Tuesday, January 14, 2020

Iran-US: Advantage Trump - Alain Destexhe


by Alain Destexhe


The European attempt, initiated by France, Germany and the United Kingdom, to circumvent American sanctions on Iran should cease.

  • Europe, too, will have to draw a few conclusions. The European attempt, initiated by France, Germany and the United Kingdom, to circumvent American sanctions on Iran should cease.
  • In reality, the Iranian regime has just lost a round in its long conflict with the United States. Such air disasters have a lasting effect on people's minds. The Iranian regime is emerging from this crisis weaker and more isolated than ever before. Trump wins for now.

The Iranian regime is proving to be totally incompetent: incapable of managing the funeral of the so-called "martyr" Qassem Soleimani, which resulted in the deaths of more than 50 people, but capable of shooting down "as a result of human error" a commercial flight with 82 of its own nationals on board and killing a total of 176 passengers and crew members. Pictured: Iranian President Hassan Rouhani. (Photo by Atta Kernare/AFP via Getty Images)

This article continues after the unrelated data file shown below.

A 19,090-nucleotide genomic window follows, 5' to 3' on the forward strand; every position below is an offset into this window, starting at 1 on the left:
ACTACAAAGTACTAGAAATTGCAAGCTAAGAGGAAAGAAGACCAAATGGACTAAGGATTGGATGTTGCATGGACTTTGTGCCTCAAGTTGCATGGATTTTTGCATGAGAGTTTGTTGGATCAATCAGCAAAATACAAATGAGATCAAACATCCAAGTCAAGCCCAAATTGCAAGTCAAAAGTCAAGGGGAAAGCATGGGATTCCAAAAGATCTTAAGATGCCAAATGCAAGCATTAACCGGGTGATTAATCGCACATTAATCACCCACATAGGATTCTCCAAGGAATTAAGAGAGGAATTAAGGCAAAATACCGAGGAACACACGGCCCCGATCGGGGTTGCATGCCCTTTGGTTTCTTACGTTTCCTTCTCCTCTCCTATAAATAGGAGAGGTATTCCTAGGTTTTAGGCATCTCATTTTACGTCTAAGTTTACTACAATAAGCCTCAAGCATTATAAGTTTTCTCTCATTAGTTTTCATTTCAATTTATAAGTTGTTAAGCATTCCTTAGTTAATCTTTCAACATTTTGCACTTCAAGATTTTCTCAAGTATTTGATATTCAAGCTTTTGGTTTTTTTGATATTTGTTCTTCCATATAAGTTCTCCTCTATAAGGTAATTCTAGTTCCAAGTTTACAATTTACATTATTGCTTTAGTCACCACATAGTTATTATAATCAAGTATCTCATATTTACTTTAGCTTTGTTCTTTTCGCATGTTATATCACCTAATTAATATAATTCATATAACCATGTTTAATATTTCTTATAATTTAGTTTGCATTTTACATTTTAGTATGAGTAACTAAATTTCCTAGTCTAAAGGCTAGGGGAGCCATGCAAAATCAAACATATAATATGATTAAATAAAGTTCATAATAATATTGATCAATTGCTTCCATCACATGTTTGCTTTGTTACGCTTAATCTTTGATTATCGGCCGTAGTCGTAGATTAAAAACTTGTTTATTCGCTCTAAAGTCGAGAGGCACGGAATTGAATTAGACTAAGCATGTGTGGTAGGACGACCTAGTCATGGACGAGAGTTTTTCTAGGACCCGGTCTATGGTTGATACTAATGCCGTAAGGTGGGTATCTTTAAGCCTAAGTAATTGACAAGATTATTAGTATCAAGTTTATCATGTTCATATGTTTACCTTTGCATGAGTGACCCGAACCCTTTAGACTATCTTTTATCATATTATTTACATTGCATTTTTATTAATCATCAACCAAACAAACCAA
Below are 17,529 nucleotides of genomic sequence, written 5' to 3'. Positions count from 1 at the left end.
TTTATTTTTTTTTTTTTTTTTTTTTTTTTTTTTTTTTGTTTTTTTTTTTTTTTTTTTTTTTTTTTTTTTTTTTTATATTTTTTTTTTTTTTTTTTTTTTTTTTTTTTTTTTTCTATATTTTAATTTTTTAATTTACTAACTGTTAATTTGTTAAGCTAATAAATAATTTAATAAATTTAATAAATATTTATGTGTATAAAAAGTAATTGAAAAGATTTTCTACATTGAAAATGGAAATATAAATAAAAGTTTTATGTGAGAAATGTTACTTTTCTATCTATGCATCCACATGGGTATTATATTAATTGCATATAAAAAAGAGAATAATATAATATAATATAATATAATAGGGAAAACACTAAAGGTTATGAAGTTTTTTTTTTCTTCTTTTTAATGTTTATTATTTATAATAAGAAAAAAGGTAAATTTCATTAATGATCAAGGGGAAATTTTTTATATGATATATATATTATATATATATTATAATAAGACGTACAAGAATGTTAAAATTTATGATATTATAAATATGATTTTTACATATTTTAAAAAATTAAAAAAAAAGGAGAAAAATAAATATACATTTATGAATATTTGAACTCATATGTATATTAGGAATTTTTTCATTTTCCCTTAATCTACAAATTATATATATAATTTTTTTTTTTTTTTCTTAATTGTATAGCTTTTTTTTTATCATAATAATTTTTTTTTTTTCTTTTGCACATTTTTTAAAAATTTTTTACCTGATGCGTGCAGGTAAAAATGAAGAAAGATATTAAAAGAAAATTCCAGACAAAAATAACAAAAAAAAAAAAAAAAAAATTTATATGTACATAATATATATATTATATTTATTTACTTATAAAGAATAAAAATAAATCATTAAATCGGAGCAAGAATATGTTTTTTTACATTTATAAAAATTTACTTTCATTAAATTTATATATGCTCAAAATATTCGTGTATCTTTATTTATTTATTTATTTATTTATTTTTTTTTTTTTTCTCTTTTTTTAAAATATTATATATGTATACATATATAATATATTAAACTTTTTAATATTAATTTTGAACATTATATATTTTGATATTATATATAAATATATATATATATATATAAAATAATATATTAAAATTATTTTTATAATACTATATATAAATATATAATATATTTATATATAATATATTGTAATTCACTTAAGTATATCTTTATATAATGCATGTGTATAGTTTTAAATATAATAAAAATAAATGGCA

Iran has emerged completely discredited from the recent phase of conflict with the United States and US President Donald J. Trump appears, for the time being, to be the big winner.

The Iranian regime is proving to be totally incompetent: incapable of managing the funeral of the so-called "martyr" Qassem Soleimani, which resulted in the deaths of more than 50 people, but capable of shooting down "as a result of human error" a commercial flight with 82 of its own nationals on board and killing a total of 176 passengers and crew members. This is the same regime that now announces the resumption of its nuclear weapons program. The bomb could be launched "by mistake," of course, at Israel - or dropped on a neighboring country, such as Sunni states in the Gulf, or even on Iran itself.